Fast-forward three years and I was studying Shakespeare’s tragedy at school. I still question the judgement of whoever thought it was a good idea to give 14-year-olds a story about kids falling in love after an hour, getting married the next day, and killing themselves after a series of extremely frustrating twists of fate. Not to mention our school’s attempted censorship of the sex scene in Zeffirelli’s 1968 adaptation starring Olivia Hussey and the Zac Efron lookalike.

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If I had to pick one word to describe Verona it would be magical. The city still carries it’s Shakespearian charm, and tributes to Romeo and Juliet are everywhere. The old city walls bear a plaque famously quoting that “There is no world without Verona walls, but purgatory, torture, hell itself”. And busts of Shakespeare. Everywhere.

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Although I’m about as far away from the lovelorn tourist as you can get, you absolutely cannot go to Verona and not go to Juliet’s house, Casa di Giulietta. Let me preface this by saying that Juliet probably didn’t live here; yes, the Shakespearian tragedy is fictional. However, the house did belong to the Cappelletti family, whom the story is likely to have been based upon. Despite the extremely distant connections, tourists flock here to post their letters to Juliet on the walls in the courtyard, and to stand on her balcony and await their Romeo. So we did. When in Verona, right?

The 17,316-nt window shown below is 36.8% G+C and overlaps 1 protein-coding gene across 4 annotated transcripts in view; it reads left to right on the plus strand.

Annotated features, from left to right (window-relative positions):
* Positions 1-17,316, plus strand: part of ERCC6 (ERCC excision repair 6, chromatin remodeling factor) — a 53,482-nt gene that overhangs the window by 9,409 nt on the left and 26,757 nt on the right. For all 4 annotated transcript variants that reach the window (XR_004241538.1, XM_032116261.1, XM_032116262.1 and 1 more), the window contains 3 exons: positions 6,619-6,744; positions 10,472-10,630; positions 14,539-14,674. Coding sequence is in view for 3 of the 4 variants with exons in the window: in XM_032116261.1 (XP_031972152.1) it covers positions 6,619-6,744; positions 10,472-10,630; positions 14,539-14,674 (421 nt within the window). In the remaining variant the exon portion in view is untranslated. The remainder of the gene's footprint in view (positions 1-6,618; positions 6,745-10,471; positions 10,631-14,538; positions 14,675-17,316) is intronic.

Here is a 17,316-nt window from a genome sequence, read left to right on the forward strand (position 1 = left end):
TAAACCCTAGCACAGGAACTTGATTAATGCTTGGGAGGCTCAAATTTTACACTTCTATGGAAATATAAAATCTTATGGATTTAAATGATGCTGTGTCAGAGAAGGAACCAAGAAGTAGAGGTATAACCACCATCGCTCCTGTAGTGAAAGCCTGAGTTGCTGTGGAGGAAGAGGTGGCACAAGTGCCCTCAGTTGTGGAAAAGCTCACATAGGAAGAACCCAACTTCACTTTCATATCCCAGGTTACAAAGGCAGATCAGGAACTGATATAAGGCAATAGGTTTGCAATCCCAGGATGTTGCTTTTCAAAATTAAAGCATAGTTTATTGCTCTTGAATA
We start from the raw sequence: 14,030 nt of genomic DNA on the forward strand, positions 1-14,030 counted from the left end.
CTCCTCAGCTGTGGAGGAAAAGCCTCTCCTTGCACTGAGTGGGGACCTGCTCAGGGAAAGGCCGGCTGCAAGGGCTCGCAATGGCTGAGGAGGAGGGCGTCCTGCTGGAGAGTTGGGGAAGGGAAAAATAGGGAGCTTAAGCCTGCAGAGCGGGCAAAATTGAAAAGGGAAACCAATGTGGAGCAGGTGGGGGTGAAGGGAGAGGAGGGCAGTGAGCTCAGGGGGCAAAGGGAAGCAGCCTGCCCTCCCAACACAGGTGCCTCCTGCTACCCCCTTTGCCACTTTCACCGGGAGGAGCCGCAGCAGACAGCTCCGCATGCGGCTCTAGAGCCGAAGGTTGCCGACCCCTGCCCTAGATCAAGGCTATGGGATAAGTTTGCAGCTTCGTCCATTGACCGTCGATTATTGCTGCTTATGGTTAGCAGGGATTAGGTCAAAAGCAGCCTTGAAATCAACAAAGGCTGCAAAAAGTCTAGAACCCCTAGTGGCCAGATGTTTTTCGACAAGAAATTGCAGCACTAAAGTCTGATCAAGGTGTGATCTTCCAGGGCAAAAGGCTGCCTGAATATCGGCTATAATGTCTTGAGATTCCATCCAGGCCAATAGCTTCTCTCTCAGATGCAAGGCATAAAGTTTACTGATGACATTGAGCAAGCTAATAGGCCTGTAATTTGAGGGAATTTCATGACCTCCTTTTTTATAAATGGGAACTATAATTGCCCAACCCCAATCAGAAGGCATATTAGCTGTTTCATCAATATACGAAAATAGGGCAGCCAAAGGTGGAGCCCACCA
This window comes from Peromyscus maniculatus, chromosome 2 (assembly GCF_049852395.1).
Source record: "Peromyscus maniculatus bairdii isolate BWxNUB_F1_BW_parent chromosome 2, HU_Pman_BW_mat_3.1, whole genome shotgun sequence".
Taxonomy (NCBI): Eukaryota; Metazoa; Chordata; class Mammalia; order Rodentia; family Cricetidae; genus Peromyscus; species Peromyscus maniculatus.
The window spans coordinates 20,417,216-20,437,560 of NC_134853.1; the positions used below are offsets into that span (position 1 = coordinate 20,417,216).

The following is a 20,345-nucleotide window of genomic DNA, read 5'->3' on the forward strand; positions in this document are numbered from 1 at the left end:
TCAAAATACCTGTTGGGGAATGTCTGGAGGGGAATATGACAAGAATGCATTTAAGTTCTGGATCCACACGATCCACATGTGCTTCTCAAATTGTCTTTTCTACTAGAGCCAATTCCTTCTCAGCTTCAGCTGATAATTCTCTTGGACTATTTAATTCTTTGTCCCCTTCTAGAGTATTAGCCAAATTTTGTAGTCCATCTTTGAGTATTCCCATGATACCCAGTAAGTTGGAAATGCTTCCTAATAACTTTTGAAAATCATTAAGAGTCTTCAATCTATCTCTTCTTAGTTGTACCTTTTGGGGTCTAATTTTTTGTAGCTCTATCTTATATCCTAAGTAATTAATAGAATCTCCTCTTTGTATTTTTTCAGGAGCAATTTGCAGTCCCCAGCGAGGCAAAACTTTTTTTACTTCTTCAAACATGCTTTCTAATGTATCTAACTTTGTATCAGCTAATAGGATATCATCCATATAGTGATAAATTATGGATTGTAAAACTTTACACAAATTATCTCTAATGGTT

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But Verona isn’t just a pilgrimage site for romantics. Any history nerd will feel right at home, with remnants dating back to the Roman Empire. The Veronese Arena is at the centre of the city, and still hosts entertainment for its citizens. Sure, it’s not the bloodbaths of ancient Rome, but if you don’t mind more sedated events like live music… If not, you can tour around the arena by day like we did, all the way from being spectator in the top tier to walking through the archway to begin a glorious and bloody fight to the death.

And just a side note on why Verona will forever by one of my favourite cities: vegetarian heaven. I’ve never seen so much vegetarian and vegan food in my life! As a vegetarian in Italy, I’m usually limited to pastas and pizzas (not complaining), but it to have vegan food that was based solely on vegetables and legumes… Freaking amazing. And you know how everything tastes better in Italy? Vegan food does too.